Barbados Beach Shack – August 31, 2009

“No great deed, private or public, has ever been undertaken in a bliss of certainty.”
– Leon Wieseltier

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Barbados Beach Shack

6″ x 6″ Watercolor

I took this picture when I was there in September of 2008.

Last December, I painted this same beach shack with acrylic on a 4″ x 4″ gallery wrap canvas. I didn’t look at the first painting at all, when I painted this watercolor. To look at the two of them, side by side, is fun. They are so different! I’m not really sure which one I like the best. I do like them both.

About Leon Wieseltier

Leon Wieseltier, the sharp-tongued literary editor of The New Republic, has used his role to deliver brilliant, scathing put-downs of intellectual fads and pretense. He was born in Brooklyn in 1952. He studied Jewish history and philosophy at Columbia, Oxford, and Harvard’s Society of Fellows. He won the National Jewish Book Award for the memoir Kaddish, about his year of mourning after his father’s death.

Sweet Mountain Meadow – August 28, 2009

“You’re only given a little spark of madness. You mustn’t lose it.”
Robin Williams
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Sweet Mountain Meadow
6″ x 6″x 1.5″ Acrylic on
Gallery Wrap Canvas

Monarch Watch – August 27, 2009

Believe more deeply. Hold your face up to the light, even though for the moment you do not see.
–Bill Wilson

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This is a Whiskey Transfer,  on an open 5″ x 7″ greeting card, then painted with watercolor.

The Monarchs are going to be migrating through Oklahoma in another month. (Our latitude is 35.287) We love when it happens, although the numbers have been fewer the last few years. On the peak days, we try to spend as much time on the lake as we can. It’s so beautiful when you’re floating around out there, surrounded by Monarchs! You can find your latitude on the internet, if you don’t know it. They may be visiting you any day!

MonarchWatch.org

Hydrangea Macro – August 26, 2009

“They always say time changes things, but you actually have to change them yourself.”

– Andy Warhol


Hydrangea Macro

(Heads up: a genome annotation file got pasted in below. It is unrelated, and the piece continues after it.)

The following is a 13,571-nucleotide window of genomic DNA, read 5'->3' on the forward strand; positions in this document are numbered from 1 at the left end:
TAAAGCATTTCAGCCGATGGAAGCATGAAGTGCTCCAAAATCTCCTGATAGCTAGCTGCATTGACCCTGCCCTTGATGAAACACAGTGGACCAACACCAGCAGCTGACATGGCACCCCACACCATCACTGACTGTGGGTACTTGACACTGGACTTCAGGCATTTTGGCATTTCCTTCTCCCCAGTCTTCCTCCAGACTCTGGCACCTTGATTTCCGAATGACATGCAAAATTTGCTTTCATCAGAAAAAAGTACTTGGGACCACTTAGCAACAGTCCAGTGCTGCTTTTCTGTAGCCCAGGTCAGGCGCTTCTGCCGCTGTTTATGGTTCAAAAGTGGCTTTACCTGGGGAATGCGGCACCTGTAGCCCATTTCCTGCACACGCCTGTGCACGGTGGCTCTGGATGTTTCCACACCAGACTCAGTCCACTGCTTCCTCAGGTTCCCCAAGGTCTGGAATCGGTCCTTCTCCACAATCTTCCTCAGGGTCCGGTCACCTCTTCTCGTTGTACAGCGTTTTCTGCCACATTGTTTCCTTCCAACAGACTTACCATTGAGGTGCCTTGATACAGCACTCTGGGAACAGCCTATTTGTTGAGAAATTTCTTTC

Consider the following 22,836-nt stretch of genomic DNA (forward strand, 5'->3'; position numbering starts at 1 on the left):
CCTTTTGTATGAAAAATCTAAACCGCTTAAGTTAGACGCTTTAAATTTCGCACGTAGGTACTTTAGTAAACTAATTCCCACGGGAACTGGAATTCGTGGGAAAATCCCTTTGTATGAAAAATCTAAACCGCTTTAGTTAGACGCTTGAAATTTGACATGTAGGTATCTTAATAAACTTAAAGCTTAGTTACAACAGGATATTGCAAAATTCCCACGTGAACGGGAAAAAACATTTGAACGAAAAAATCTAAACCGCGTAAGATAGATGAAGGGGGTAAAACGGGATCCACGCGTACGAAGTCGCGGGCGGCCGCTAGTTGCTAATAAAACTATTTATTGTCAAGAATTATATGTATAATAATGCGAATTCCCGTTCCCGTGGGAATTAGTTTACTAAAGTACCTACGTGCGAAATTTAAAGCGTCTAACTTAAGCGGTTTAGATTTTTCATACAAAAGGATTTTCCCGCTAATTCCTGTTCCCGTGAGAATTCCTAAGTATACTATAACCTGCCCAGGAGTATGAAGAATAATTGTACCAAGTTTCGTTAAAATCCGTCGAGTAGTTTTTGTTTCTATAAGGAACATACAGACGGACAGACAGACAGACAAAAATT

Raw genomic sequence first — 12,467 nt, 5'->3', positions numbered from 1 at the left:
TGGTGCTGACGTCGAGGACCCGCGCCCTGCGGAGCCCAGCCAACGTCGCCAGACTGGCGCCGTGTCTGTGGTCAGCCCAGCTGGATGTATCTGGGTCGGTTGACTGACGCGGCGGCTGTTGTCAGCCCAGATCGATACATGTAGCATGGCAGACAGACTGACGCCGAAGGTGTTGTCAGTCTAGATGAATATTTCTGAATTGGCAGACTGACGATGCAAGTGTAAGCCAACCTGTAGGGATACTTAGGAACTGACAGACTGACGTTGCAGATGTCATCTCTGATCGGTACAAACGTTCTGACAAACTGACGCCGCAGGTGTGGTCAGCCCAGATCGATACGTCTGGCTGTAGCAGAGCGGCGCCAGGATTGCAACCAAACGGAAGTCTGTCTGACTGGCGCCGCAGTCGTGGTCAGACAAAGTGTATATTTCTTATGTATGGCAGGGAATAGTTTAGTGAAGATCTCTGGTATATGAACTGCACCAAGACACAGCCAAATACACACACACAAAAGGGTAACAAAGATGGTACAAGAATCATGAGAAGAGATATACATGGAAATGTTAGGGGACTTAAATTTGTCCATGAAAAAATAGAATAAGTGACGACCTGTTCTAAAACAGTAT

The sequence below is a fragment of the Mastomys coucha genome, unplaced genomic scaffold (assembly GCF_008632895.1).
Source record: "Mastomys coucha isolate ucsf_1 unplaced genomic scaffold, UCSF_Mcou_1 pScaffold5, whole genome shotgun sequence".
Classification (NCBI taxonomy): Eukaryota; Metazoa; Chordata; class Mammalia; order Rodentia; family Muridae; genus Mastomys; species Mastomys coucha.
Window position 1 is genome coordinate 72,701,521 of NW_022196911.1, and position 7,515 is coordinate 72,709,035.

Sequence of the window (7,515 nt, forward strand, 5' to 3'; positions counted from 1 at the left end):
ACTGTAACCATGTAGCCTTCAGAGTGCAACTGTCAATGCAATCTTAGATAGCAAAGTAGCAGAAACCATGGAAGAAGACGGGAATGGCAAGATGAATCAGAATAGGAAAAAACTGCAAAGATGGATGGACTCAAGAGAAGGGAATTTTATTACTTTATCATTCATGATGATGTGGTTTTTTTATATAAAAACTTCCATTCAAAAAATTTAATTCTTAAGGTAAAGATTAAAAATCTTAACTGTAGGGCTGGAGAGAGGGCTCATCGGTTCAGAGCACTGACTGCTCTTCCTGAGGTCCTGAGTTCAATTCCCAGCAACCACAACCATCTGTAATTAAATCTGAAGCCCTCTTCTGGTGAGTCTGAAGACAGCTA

6″ x 6″ Acrylic

About Andy Warhol

Andy Warhol, the American pop artist, is probably best known for his silk screens of Campbell Soup and Marilyn Monroe. He was born as Andrew Warhola in Pittsburgh in 1928. His style borrowed from comic books and advertising; he wanted to remove the separation between commercial and fine art. His studio, the Factory, became a hub for the New York art scene. He was also a prolific filmmaker. He was shot three times in the chest in 1968 and narrowly escaped death. He died in 1987.

M is for Meatballs – August 25, 2009

“Have the courage to follow your heart and intuition. They somehow already know what you truly want to become. Everything else is secondary.”
– Steve Jobs


M is for Meatballs

2.5″ x 3.5″ Watercolor & Ink

Alphabet Exchange

About Steve Jobs

Steve Jobs, the American computer pioneer who cofounded Apple, is known for his intensity, his brashness, and his focus on elegant design. He was born in 1955 in Los Altos. At age 21, he and Steve Wozniac built the first Apple computer in his garage. Its successor, the Macintosh, introduced the mouse. After Jobs was ousted from Apple, he bought Pixar Animation, creator of Toy Story and Finding Nemo. On his return to Apple, he introduced the iMac and iPod, restoring the company’s luster. He now lives in California with his wife and three children.

Spring Garden – August 24, 2009

“Man’s main task in life is to give birth to himself, to become what he potentially is.”
– Erich Fromm


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Spring Garden

8″ x 5.5″ Watercolor & Gouache




Winner of:

Award of Excellence from

The Whistle Stop Gallery

Granite City, IL

“Out of Nature” Show 2009



About Erich Fromm

Erich Fromm, the humanist German psychoanalyst and author, is best known for his book, The Art of Loving, which describes love as care, responsibility, respect, and knowledge. Born in Germany in 1900, he emigrated to the United States in 1934, fleeing Hitler’s regime. He taught at a number of universities in the U.S. and Mexico and wrote eight books delineating his view of human nature.. He believed that modern society makes us feel isolated and long to reach out to others. He died in 1980.

Quiet Street – August 21, 2009

“Behold the turtle. He makes progress only when he sticks his neck out.”
James Bryant Conant


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Quiet Street

5″ x 7″ Watercolor

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